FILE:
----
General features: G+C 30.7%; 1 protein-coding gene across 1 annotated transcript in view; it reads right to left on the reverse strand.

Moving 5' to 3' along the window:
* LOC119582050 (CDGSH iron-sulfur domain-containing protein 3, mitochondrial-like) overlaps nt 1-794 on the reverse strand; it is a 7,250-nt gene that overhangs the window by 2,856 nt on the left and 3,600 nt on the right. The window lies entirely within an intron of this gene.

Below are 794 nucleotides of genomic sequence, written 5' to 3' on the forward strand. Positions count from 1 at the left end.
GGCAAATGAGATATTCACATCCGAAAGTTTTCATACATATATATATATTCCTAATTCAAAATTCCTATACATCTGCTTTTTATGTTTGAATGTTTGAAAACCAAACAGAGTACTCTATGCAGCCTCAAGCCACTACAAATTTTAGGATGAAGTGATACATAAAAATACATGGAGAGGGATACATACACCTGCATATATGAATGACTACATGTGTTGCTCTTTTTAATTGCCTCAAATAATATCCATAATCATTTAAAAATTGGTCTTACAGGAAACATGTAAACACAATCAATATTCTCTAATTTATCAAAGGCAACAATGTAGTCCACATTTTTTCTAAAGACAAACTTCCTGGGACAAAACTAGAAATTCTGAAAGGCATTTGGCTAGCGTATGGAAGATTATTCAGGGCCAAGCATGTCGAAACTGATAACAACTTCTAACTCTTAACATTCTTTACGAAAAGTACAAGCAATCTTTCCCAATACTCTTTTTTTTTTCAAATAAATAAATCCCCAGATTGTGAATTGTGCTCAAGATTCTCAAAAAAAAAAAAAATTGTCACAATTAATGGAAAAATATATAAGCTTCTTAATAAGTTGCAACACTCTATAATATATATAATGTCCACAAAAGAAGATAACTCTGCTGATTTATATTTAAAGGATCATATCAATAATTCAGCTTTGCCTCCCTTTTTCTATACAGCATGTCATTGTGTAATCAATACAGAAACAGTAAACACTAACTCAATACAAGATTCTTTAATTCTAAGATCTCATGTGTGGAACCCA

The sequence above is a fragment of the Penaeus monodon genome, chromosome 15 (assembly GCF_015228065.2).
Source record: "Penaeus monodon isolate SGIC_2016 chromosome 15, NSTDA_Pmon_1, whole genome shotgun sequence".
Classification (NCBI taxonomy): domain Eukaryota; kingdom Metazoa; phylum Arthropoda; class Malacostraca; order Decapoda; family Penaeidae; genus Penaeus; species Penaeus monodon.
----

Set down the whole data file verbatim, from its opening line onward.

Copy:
General features: G+C 30.7%; 1 protein-coding gene across 1 annotated transcript in view; it reads right to left on the reverse strand.

Moving 5' to 3' along the window:
* LOC119582050 (CDGSH iron-sulfur domain-containing protein 3, mitochondrial-like) overlaps nt 1-794 on the reverse strand; it is a 7,250-nt gene that overhangs the window by 2,856 nt on the left and 3,600 nt on the right. The window lies entirely within an intron of this gene.

Below are 794 nucleotides of genomic sequence, written 5' to 3' on the forward strand. Positions count from 1 at the left end.
GGCAAATGAGATATTCACATCCGAAAGTTTTCATACATATATATATATTCCTAATTCAAAATTCCTATACATCTGCTTTTTATGTTTGAATGTTTGAAAACCAAACAGAGTACTCTATGCAGCCTCAAGCCACTACAAATTTTAGGATGAAGTGATACATAAAAATACATGGAGAGGGATACATACACCTGCATATATGAATGACTACATGTGTTGCTCTTTTTAATTGCCTCAAATAATATCCATAATCATTTAAAAATTGGTCTTACAGGAAACATGTAAACACAATCAATATTCTCTAATTTATCAAAGGCAACAATGTAGTCCACATTTTTTCTAAAGACAAACTTCCTGGGACAAAACTAGAAATTCTGAAAGGCATTTGGCTAGCGTATGGAAGATTATTCAGGGCCAAGCATGTCGAAACTGATAACAACTTCTAACTCTTAACATTCTTTACGAAAAGTACAAGCAATCTTTCCCAATACTCTTTTTTTTTTCAAATAAATAAATCCCCAGATTGTGAATTGTGCTCAAGATTCTCAAAAAAAAAAAAAATTGTCACAATTAATGGAAAAATATATAAGCTTCTTAATAAGTTGCAACACTCTATAATATATATAATGTCCACAAAAGAAGATAACTCTGCTGATTTATATTTAAAGGATCATATCAATAATTCAGCTTTGCCTCCCTTTTTCTATACAGCATGTCATTGTGTAATCAATACAGAAACAGTAAACACTAACTCAATACAAGATTCTTTAATTCTAAGATCTCATGTGTGGAACCCA

The sequence above is a fragment of the Penaeus monodon genome, chromosome 15 (assembly GCF_015228065.2).
Source record: "Penaeus monodon isolate SGIC_2016 chromosome 15, NSTDA_Pmon_1, whole genome shotgun sequence".
Classification (NCBI taxonomy): domain Eukaryota; kingdom Metazoa; phylum Arthropoda; class Malacostraca; order Decapoda; family Penaeidae; genus Penaeus; species Penaeus monodon.